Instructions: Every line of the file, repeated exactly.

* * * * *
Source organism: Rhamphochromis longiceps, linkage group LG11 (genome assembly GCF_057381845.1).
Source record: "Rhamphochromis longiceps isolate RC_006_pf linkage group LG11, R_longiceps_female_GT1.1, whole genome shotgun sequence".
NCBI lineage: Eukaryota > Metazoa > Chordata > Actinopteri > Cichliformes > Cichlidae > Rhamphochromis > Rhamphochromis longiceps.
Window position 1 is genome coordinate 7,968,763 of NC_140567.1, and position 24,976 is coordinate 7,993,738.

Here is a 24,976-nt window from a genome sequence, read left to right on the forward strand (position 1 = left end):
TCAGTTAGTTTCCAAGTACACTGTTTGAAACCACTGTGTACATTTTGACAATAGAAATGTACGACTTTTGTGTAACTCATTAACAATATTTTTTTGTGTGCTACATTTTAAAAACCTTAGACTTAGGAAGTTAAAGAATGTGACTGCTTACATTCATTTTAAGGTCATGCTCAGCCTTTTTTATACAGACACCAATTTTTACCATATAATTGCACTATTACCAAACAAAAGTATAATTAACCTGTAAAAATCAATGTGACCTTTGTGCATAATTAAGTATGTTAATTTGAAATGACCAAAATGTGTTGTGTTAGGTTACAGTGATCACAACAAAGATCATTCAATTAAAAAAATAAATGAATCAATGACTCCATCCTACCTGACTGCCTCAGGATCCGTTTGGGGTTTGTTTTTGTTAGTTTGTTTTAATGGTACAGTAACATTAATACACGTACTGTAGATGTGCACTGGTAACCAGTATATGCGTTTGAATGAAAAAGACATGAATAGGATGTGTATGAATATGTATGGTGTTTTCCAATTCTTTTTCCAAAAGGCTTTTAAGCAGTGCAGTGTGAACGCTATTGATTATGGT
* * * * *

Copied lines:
Source organism: Rhamphochromis longiceps, linkage group LG11 (genome assembly GCF_057381845.1).
Source record: "Rhamphochromis longiceps isolate RC_006_pf linkage group LG11, R_longiceps_female_GT1.1, whole genome shotgun sequence".
NCBI lineage: Eukaryota > Metazoa > Chordata > Actinopteri > Cichliformes > Cichlidae > Rhamphochromis > Rhamphochromis longiceps.
Window position 1 is genome coordinate 7,968,763 of NC_140567.1, and position 24,976 is coordinate 7,993,738.

Here is a 24,976-nt window from a genome sequence, read left to right on the forward strand (position 1 = left end):
TCAGTTAGTTTCCAAGTACACTGTTTGAAACCACTGTGTACATTTTGACAATAGAAATGTACGACTTTTGTGTAACTCATTAACAATATTTTTTTGTGTGCTACATTTTAAAAACCTTAGACTTAGGAAGTTAAAGAATGTGACTGCTTACATTCATTTTAAGGTCATGCTCAGCCTTTTTTATACAGACACCAATTTTTACCATATAATTGCACTATTACCAAACAAAAGTATAATTAACCTGTAAAAATCAATGTGACCTTTGTGCATAATTAAGTATGTTAATTTGAAATGACCAAAATGTGTTGTGTTAGGTTACAGTGATCACAACAAAGATCATTCAATTAAAAAAATAAATGAATCAATGACTCCATCCTACCTGACTGCCTCAGGATCCGTTTGGGGTTTGTTTTTGTTAGTTTGTTTTAATGGTACAGTAACATTAATACACGTACTGTAGATGTGCACTGGTAACCAGTATATGCGTTTGAATGAAAAAGACATGAATAGGATGTGTATGAATATGTATGGTGTTTTCCAATTCTTTTTCCAAAAGGCTTTTAAGCAGTGCAGTGTGAACGCTATTGATTATGGT